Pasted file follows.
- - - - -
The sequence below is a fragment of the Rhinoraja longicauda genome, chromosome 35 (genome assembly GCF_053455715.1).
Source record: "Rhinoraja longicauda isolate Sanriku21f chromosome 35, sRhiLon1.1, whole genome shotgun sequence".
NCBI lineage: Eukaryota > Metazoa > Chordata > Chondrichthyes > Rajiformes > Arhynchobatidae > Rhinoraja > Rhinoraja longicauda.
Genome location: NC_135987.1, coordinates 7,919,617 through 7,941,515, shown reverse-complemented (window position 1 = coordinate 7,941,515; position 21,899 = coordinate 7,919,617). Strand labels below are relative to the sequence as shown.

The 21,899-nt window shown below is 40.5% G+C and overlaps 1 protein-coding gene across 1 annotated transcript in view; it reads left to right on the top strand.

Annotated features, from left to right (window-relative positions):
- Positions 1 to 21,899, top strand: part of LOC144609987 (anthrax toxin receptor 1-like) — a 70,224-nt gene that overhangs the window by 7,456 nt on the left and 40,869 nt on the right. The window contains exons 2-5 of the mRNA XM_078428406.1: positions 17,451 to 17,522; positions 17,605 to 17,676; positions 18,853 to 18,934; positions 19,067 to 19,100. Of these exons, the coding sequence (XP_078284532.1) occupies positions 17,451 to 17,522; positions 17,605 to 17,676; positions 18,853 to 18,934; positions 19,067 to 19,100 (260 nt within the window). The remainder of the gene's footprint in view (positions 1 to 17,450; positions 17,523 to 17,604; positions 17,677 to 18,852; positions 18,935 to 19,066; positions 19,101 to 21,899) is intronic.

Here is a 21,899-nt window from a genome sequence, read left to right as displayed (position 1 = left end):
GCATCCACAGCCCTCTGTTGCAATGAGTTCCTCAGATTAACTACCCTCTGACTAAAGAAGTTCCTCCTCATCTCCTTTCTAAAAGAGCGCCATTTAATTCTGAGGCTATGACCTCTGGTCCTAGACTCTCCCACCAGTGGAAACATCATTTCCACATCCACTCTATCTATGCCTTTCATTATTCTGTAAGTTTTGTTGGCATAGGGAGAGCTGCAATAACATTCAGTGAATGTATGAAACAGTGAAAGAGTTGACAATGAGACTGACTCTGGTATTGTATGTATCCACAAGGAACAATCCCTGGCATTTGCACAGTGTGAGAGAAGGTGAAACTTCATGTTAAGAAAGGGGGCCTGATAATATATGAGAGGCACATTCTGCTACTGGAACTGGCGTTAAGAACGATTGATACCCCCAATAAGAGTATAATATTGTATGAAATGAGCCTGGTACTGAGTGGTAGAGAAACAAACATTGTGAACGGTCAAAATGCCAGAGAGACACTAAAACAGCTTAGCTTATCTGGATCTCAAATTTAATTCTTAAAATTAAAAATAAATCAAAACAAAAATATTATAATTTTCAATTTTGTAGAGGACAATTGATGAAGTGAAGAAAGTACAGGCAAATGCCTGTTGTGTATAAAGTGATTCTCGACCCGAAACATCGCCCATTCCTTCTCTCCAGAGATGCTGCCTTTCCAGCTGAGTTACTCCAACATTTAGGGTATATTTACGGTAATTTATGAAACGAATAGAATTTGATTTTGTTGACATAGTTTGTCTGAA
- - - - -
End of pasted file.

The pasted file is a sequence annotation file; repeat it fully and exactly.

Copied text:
The sequence below is a fragment of the Rhinoraja longicauda genome, chromosome 35 (genome assembly GCF_053455715.1).
Source record: "Rhinoraja longicauda isolate Sanriku21f chromosome 35, sRhiLon1.1, whole genome shotgun sequence".
NCBI lineage: Eukaryota > Metazoa > Chordata > Chondrichthyes > Rajiformes > Arhynchobatidae > Rhinoraja > Rhinoraja longicauda.
Genome location: NC_135987.1, coordinates 7,919,617 through 7,941,515, shown reverse-complemented (window position 1 = coordinate 7,941,515; position 21,899 = coordinate 7,919,617). Strand labels below are relative to the sequence as shown.

The 21,899-nt window shown below is 40.5% G+C and overlaps 1 protein-coding gene across 1 annotated transcript in view; it reads left to right on the top strand.

Annotated features, from left to right (window-relative positions):
- Positions 1 to 21,899, top strand: part of LOC144609987 (anthrax toxin receptor 1-like) — a 70,224-nt gene that overhangs the window by 7,456 nt on the left and 40,869 nt on the right. The window contains exons 2-5 of the mRNA XM_078428406.1: positions 17,451 to 17,522; positions 17,605 to 17,676; positions 18,853 to 18,934; positions 19,067 to 19,100. Of these exons, the coding sequence (XP_078284532.1) occupies positions 17,451 to 17,522; positions 17,605 to 17,676; positions 18,853 to 18,934; positions 19,067 to 19,100 (260 nt within the window). The remainder of the gene's footprint in view (positions 1 to 17,450; positions 17,523 to 17,604; positions 17,677 to 18,852; positions 18,935 to 19,066; positions 19,101 to 21,899) is intronic.

Here is a 21,899-nt window from a genome sequence, read left to right as displayed (position 1 = left end):
GCATCCACAGCCCTCTGTTGCAATGAGTTCCTCAGATTAACTACCCTCTGACTAAAGAAGTTCCTCCTCATCTCCTTTCTAAAAGAGCGCCATTTAATTCTGAGGCTATGACCTCTGGTCCTAGACTCTCCCACCAGTGGAAACATCATTTCCACATCCACTCTATCTATGCCTTTCATTATTCTGTAAGTTTTGTTGGCATAGGGAGAGCTGCAATAACATTCAGTGAATGTATGAAACAGTGAAAGAGTTGACAATGAGACTGACTCTGGTATTGTATGTATCCACAAGGAACAATCCCTGGCATTTGCACAGTGTGAGAGAAGGTGAAACTTCATGTTAAGAAAGGGGGCCTGATAATATATGAGAGGCACATTCTGCTACTGGAACTGGCGTTAAGAACGATTGATACCCCCAATAAGAGTATAATATTGTATGAAATGAGCCTGGTACTGAGTGGTAGAGAAACAAACATTGTGAACGGTCAAAATGCCAGAGAGACACTAAAACAGCTTAGCTTATCTGGATCTCAAATTTAATTCTTAAAATTAAAAATAAATCAAAACAAAAATATTATAATTTTCAATTTTGTAGAGGACAATTGATGAAGTGAAGAAAGTACAGGCAAATGCCTGTTGTGTATAAAGTGATTCTCGACCCGAAACATCGCCCATTCCTTCTCTCCAGAGATGCTGCCTTTCCAGCTGAGTTACTCCAACATTTAGGGTATATTTACGGTAATTTATGAAACGAATAGAATTTGATTTTGTTGACATAGTTTGTCTGAA